The Weary Blues by Langston Hughes: Summary and Analysis
The Weary Blues is one of the Blues poems written by Langston Hughes, one of the most imminent poets of Harlem Renaissance. Writing blues poetry can be inherently difficult and Hughes was among one of the first to have toyed with this form. While he was not always successful still he was able to bring the quality of blues in the poems often. Blues poems utilize the imagery, themes and motifs that are common to Blues literature. The Blues follow a stanzaic form generally where each of the stanzas has three lines – AAB. Hughes was often exposed to Blues music as he grew up.
In his autobiography he notes that he wanted to write poems like the ones he had heard on 7th Street in Washington DC. The reason that Hughes was attracted to Blues was because they represented the plight of the lower middle class of the African Americans, a class that Hughes could most connect with. Blues are for the people that keep going. They render the pain and difficulties of the African Americans and their determination to keep going. Hughes referred to these people as plain folks which were filled with inexhaustible energy that masked their pain and relieved them from their suffering.
Droning a drowsy syncopated tune,
Rocking back and forth to a mellow croon,
I heard a Negro play.
The poet has some African American singer in his memory. He had heard African American singers sing such tunes in Harlem and on the 7th street. A singer is humming an offbeat tune. He is rocking back and forth and singing in a sentimental tone. The singer is a Negro.
Down on Lenox Avenue the other nightBy the pale dull pallor of an old gas light He did a lazy sway . . . He did a lazy sway . .
There used to be clubs on Lenox Avenue in Harlem, NewYork where these Negroes would use to sing their pain away. The poet remembers one such incident and notes it in his poetry. Sitting by the side of an old gas light a Negroe sings in its pale light. He is lazily swaying while he hums the tune.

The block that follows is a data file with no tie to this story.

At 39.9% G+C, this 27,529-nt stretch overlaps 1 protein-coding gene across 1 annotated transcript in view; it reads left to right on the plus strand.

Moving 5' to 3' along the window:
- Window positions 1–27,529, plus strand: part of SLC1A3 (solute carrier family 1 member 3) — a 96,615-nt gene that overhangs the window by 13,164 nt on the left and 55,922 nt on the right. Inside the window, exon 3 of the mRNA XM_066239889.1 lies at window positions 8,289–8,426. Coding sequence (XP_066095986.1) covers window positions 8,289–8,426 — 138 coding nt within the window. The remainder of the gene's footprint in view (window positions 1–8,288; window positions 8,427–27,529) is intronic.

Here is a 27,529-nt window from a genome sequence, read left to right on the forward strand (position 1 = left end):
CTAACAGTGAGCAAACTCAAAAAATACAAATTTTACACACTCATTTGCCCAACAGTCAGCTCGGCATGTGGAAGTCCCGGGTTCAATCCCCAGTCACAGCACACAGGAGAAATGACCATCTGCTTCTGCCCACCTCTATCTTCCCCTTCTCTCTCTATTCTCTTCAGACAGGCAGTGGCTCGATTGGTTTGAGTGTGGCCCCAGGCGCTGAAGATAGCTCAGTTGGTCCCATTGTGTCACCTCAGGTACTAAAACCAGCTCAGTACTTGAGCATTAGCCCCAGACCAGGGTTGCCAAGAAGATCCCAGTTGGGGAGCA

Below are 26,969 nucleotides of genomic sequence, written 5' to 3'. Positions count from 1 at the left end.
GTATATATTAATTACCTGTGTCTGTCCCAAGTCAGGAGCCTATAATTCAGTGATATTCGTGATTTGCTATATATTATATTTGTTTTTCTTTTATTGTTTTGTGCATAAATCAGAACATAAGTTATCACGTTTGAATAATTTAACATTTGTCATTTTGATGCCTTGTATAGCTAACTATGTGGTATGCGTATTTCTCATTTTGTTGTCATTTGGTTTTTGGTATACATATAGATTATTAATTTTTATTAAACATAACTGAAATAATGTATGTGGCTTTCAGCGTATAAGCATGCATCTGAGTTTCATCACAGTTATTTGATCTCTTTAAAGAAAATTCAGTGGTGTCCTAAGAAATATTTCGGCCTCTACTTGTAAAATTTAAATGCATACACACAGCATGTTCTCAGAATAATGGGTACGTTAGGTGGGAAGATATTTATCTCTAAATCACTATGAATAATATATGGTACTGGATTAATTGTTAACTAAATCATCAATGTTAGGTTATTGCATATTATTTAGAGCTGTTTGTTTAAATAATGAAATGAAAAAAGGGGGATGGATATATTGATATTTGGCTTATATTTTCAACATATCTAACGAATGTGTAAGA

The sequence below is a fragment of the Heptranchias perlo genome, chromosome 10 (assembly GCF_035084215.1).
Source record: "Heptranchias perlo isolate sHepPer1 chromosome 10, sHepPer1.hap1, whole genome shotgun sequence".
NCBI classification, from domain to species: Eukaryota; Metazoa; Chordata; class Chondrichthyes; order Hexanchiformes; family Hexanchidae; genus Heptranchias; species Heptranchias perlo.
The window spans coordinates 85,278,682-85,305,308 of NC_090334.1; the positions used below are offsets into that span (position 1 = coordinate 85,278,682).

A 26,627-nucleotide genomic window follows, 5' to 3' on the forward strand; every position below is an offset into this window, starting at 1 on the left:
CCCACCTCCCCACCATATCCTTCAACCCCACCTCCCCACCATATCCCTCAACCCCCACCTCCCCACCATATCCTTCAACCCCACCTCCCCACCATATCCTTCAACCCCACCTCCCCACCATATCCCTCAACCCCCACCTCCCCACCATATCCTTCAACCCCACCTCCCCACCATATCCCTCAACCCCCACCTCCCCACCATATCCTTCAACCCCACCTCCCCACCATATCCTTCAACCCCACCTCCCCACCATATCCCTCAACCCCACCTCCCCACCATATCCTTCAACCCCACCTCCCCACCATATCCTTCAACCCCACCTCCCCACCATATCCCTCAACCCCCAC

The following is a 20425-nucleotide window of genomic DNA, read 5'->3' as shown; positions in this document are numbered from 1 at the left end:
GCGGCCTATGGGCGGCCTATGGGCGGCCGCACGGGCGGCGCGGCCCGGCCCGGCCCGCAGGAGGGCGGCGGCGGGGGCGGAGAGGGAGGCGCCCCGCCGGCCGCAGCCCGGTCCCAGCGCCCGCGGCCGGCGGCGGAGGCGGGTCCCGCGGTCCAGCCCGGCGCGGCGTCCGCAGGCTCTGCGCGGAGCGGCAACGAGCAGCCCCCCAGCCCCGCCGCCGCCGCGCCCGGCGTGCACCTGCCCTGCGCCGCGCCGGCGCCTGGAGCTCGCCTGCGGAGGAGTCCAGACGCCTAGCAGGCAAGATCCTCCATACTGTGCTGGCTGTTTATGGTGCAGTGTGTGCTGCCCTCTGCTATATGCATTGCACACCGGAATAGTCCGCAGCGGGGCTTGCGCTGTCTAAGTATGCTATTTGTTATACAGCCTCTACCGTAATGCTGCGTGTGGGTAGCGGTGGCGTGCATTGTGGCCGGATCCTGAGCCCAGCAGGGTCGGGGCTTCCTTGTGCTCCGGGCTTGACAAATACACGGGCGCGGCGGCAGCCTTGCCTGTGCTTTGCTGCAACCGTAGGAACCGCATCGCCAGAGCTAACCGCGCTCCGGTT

To the tune o’ those Weary Blues.With his ebony hands on each ivory keyHe made that poor piano moan with melody. O Blues !
He is playing a weary old piano and singing a weary old tune. His song is worn out as his soul is by pain. His black hands press the ivory keys of a worn out piano. The poor piano moans and despite its weariness makes melodious music.
Swaying to and fro on his rickety stool
He played that sad raggy tune like a musical fool. Sweet Blues!Coming from a black man’s soul. O Blues!
The Negro is sitting on an old, half broken stool. The Negro does not seem well versed with playing a piano but still he is skilled enough to play a sad tune or what at least resembles tune. The song seems to be coming direct from a poor black man’s soul. The poet recounts the sad and yet melodious tune of the piano and the bitter sweetness of the song.
In a deep song voice with a melancholy tone I heard that Negro sing, that old piano moan— “Ain’t got nobody in all this world, Ain’t got nobody but ma self. I’s gwine to quit ma frownin’ And put ma troubles on the shelf.”
The Negro plays the old piano and sings in a deep melancholic voice. He has got nobody in this world to call his own. He has got nobody but himself. He swears he is going to quit his frowning and put all his worries away. He will live free of worries and throw all his troubles away. This poem is about the strong will of the lower class African Americans. The poet cannot help expressing his sympathy for them. These people despite have been through endless suffering cannot surrender.
Thump, thump, thump, went his foot on the floor.He played a few chords then he sang some more— “I got the Weary Blues And I can’t be satisfied. Got the Weary Blues And can’t be satisfied— I ain’t happy no mo’ And I wish that I had died.”